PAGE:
Mecca, by way of Costa Mesa
The students stared at the overhead screen and read the words in unison:
Labbaik. Allah humma labbaik.
The Southern California Muslims repeated those words -- “Here I am, Lord. I am here to serve you” -- as they donned pilgrims’ robes last week in the Saudi Arabian city of Medina, a key step on their pilgrimage to Mecca.
On the night they watched the overhead projector, the pilgrims-to-be had assembled in a more prosaic spot, a mosque tucked in a nondescript Costa Mesa office park in the shadow of John Wayne Airport. They were gathered with their teacher, Imam Moustafa Al-Qazwini, to learn the intricate and ancient rituals surrounding the hajj, the pilgrimage that is considered the spiritual pinnacle of a devout Muslim’s life.
“You are telling the Lord: I have traveled all this distance, left my home and my business,” Qazwini said. “Here I am, Lord. I’m available for you. I am your servant.”
Equal parts spiritual odyssey and physical endurance test, the hajj often demands years of planning, hoping and saving -- all culminating in an intense, sometimes dangerously chaotic five-day whirlwind.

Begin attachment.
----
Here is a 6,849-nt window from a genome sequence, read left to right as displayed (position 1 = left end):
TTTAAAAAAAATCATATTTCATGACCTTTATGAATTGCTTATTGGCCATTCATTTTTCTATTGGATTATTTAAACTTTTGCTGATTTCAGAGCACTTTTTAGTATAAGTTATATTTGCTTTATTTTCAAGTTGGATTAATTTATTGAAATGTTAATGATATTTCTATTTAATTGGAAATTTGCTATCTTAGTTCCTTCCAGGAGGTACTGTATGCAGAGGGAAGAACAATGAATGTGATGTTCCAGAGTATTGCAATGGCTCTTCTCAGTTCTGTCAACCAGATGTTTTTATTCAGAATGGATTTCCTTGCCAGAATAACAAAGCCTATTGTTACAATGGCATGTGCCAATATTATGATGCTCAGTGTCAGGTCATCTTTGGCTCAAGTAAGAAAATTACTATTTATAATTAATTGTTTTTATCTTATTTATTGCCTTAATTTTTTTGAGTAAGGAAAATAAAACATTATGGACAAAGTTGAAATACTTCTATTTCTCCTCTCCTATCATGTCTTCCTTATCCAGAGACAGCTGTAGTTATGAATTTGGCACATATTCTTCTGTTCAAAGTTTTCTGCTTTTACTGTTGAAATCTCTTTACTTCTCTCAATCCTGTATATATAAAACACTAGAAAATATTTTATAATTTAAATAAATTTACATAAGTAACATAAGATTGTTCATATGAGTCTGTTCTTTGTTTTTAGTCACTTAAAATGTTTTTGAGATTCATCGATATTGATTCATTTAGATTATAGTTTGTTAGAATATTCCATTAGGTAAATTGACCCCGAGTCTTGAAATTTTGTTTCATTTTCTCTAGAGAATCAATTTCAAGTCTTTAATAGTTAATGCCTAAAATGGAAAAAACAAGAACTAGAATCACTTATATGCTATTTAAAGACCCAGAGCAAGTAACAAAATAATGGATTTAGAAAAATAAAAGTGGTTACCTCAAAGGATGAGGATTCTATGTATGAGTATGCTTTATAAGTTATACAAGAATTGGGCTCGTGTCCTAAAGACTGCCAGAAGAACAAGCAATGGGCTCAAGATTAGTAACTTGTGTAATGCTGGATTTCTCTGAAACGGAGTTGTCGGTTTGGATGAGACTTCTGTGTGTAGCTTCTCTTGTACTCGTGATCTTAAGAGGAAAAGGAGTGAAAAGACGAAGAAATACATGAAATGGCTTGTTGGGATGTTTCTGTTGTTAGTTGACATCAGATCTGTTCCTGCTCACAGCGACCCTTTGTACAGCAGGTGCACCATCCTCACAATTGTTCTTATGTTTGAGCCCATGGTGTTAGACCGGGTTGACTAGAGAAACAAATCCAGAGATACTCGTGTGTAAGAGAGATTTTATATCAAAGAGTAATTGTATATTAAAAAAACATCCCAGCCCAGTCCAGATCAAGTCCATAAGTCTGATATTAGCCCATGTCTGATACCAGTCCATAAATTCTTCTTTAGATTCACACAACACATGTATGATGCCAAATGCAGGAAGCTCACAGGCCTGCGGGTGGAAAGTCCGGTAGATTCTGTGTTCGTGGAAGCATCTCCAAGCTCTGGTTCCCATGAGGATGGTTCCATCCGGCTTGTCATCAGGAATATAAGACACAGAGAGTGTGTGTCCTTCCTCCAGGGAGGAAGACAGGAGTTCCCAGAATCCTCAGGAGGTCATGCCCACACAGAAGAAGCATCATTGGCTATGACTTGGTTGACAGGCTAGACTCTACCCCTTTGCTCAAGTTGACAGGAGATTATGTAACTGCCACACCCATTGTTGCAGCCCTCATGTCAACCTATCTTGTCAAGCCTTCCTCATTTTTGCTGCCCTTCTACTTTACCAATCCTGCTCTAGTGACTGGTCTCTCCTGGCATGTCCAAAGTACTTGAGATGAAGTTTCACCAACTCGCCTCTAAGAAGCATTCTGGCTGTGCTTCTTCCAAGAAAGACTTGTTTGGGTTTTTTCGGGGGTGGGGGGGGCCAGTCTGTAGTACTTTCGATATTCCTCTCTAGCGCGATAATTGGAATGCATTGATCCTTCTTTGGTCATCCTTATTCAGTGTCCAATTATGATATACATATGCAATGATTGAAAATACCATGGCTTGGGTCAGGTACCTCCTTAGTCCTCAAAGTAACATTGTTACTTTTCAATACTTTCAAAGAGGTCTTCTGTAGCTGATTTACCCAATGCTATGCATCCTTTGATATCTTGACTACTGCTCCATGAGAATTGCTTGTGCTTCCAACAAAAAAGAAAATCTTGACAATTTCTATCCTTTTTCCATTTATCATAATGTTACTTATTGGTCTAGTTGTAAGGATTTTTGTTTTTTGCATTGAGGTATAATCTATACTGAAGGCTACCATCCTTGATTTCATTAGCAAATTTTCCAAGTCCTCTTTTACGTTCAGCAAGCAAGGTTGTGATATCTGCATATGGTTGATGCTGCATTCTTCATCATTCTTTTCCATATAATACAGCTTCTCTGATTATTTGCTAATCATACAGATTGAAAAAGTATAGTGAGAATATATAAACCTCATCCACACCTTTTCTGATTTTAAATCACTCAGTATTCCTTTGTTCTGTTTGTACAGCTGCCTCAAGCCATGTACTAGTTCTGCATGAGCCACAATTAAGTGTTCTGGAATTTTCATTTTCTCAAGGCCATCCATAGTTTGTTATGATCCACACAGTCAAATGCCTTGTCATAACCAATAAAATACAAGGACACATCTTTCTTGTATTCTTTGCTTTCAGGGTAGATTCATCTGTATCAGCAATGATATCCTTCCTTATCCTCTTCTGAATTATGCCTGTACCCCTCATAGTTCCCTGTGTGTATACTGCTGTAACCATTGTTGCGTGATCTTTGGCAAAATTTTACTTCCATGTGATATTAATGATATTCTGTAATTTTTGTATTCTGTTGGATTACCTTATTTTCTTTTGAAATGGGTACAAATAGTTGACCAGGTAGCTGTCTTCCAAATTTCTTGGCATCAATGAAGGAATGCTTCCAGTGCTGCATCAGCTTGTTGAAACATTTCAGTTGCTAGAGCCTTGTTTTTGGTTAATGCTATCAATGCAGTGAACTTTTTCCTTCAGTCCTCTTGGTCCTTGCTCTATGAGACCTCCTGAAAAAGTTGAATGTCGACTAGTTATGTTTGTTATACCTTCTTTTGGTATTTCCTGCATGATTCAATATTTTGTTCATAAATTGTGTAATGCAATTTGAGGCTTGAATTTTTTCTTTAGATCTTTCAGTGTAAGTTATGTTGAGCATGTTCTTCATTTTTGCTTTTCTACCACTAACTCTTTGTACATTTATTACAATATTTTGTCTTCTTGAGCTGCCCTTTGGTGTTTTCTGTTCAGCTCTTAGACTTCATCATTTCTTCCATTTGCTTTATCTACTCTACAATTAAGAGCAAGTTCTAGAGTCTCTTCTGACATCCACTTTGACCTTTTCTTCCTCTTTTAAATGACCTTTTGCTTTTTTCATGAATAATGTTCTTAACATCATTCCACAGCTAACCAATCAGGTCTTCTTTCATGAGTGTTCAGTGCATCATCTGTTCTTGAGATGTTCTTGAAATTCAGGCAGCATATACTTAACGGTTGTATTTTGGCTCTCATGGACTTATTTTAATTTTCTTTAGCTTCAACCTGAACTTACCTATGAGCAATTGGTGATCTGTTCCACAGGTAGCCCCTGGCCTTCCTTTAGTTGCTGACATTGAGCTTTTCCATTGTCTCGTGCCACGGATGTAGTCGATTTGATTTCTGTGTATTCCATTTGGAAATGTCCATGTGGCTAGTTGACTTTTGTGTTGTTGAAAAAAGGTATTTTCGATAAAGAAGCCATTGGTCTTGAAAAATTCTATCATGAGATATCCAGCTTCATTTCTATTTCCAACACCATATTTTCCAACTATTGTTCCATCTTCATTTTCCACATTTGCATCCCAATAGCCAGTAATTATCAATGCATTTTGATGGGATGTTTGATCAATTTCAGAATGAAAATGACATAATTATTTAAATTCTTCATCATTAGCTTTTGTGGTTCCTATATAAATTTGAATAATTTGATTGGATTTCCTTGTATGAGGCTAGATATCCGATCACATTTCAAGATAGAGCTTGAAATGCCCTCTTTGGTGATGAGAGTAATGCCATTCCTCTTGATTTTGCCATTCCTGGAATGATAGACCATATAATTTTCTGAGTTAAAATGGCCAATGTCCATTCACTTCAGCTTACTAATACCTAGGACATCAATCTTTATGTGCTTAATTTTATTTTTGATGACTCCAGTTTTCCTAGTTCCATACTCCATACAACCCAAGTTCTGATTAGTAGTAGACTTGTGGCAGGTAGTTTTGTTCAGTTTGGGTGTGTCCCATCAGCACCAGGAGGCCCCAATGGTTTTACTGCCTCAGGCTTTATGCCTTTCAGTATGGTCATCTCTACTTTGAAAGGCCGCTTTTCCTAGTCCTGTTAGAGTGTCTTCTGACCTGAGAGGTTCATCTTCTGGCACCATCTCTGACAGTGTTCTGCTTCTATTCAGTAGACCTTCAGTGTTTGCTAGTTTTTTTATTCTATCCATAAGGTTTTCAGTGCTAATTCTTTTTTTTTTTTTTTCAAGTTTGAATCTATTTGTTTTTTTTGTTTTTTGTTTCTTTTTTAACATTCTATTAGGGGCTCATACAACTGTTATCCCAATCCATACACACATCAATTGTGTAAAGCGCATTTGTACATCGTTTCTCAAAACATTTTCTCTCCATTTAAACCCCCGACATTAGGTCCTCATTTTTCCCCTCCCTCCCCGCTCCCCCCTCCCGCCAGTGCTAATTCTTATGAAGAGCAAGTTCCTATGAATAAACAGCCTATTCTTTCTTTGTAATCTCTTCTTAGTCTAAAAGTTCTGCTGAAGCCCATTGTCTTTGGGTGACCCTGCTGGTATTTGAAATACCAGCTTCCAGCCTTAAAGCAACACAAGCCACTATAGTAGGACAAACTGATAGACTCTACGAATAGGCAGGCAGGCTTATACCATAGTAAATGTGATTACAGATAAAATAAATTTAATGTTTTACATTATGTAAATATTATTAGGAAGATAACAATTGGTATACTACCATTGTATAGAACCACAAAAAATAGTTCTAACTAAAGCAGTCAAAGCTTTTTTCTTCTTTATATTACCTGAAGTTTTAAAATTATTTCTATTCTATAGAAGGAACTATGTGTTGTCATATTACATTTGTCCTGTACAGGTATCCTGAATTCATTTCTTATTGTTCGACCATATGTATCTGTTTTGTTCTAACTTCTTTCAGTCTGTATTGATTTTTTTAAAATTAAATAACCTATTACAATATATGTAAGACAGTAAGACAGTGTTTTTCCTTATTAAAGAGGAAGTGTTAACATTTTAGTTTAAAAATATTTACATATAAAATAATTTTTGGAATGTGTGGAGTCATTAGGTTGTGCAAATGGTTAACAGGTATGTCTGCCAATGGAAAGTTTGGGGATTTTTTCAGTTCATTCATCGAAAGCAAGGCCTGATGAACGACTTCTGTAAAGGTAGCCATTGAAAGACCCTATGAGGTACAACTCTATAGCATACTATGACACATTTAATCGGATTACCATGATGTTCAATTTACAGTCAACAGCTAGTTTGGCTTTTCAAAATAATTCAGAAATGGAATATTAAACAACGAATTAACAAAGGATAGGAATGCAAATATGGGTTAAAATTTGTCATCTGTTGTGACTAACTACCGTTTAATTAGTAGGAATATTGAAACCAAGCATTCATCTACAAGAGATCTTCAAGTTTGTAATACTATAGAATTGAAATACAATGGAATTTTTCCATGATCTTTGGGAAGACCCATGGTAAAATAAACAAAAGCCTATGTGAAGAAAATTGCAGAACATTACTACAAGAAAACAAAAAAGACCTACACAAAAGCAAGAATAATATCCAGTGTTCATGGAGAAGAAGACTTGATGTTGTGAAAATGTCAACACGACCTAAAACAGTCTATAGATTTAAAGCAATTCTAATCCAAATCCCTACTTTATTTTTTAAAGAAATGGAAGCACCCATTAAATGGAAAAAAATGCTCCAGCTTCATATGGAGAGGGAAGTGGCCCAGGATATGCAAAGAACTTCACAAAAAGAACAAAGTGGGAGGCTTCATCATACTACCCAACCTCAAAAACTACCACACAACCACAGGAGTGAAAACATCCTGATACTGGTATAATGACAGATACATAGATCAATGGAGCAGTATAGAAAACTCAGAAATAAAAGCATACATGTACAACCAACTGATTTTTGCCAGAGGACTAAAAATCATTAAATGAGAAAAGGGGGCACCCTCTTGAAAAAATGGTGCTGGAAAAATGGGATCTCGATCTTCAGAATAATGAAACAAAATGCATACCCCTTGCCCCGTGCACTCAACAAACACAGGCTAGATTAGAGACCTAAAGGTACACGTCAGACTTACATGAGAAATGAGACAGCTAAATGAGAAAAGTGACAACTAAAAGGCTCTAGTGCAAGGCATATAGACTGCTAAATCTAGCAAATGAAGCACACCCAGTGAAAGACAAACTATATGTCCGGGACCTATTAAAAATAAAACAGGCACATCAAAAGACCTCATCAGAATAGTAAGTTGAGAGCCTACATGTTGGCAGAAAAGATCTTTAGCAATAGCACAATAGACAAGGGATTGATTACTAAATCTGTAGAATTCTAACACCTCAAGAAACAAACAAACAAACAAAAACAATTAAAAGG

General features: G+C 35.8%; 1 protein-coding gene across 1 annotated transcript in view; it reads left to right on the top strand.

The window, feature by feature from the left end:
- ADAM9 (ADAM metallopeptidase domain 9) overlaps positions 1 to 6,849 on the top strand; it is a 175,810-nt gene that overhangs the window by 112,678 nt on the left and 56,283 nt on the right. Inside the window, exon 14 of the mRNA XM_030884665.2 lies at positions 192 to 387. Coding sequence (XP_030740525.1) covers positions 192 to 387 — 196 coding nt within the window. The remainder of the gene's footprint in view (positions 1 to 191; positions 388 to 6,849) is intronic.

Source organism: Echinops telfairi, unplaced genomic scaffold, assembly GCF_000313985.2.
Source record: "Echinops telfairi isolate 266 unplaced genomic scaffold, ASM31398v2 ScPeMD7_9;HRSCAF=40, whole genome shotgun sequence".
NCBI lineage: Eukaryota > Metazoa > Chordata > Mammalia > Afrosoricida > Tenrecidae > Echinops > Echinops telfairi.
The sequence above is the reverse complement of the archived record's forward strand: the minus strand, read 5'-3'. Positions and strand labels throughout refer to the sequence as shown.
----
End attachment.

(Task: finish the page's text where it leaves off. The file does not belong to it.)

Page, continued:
This year, the hajj begins today. To help prepare about 25 of his students, Qazwini, 46, head of the Islamic Educational Center of Orange County, had organized a series of “hajj lessons” starting in late November. In them, he guided his charges through discussions that ranged from the spiritual (ask forgiveness of people you have offended) to the practical (the best places in Anaheim to buy hajj robes).
His tone ranged from high school teacher to stand-up comic. Pilgrims are prohibited from wearing cologne, perfume or beauty products, he taught, explaining: “You have to be as natural as God created you.”
“But you do have to take showers, please!” he added, drawing a laugh from his students.
Another hajj stricture: No physical intimacy -- not even kissing -- is permitted during the several-day span when the pilgrims are in the state of holiness and purity known as ihram. But the no-sex rule would not apply to their entire three-week stay in Saudi Arabia, he added.
“So don’t worry,” he said, grinning.
For the pilgrims in Qazwini’s group, the mix of the sacred and the practical filled the weeks leading up to their departure.
“You’re spending all this time getting ready and running around and you almost don’t have time to think about the spiritual experience,” said Ellen Hajjali, who is making the pilgrimage with her husband, Raef.
“It won’t hit us until we’re actually there,” said Raef Hajjali, 51, a construction manager.
“No. It’ll hit me on the plane when I won’t have any more lesson plans to do,” said Ellen Hajjali, 46, a teacher at the New Horizon School in Pasadena.